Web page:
However, unleashing such a tremendous number of munitions within a limited area brings up a few other problems. First, unless the grenades can reduce the target to its component atoms (which they can’t), a lot of shrapnel is going to be spread around the target area. And while shrapnel and metallic scraps aren’t as dangerous as landmines, they certainly aren’t good for crop growing or redevelopment either.
Then there is the familiar problem of UXO. The Metal Storm website claims that “the fuse for the Metal Storm ADWS projectiles is being designed with a high probability of function (99.9 percent) with self-destruct function after a period of time, hence extremely low UXO levels.”3 I spoke with Mr. Chuck Vehlow of Metal Storm to determine how the company plans to fulfill this audacious claim, since no munition yet developed has come close to 99.9 percent effectiveness. Mr. Vehlow explained that each round used in the ADWS will include a proprietary internal fusing system—which is still under development—to assure that munitions explode on contact with the target or ground. Mr. Vehlow assured me that once deminers locate the 0.1 percent of munitions that do not function correctly, an external component on each round will allow deminers to defuse them quickly and easily.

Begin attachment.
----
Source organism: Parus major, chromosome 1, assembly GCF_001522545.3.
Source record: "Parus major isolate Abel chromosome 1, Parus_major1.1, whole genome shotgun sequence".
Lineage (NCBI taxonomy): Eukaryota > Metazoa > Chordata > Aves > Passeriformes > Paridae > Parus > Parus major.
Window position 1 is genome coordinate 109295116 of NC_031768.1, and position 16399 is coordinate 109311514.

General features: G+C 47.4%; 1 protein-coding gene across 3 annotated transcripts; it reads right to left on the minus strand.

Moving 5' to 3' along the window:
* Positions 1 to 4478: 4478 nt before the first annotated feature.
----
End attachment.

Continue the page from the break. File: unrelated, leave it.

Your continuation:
If Metal Storm does succeed in creating a UXO-proof
fuse, there is still the problem of detecting other UXO in a
shrapnel-laden field that is also drenched in explosive vapors. After all,
these activities are all presumably taking place in a war zone where
conventional munitions were or will be fired or dropped, and those
munitions unquestionably leave UXO problems behind. Typical mine detection
methods would be severely compromised under such conditions, as the
shrapnel would eliminate metal detectors and the ubiquitous vapors would
negate the use of dogs and even Fido. Though Metal Storm might not create
UXO problems, it might prevent deminers from cleaning others up. I asked
Mr. Vehlow about this potential complication, and he reminded me that any
time a round detonates in an area there will be some sort of shrapnel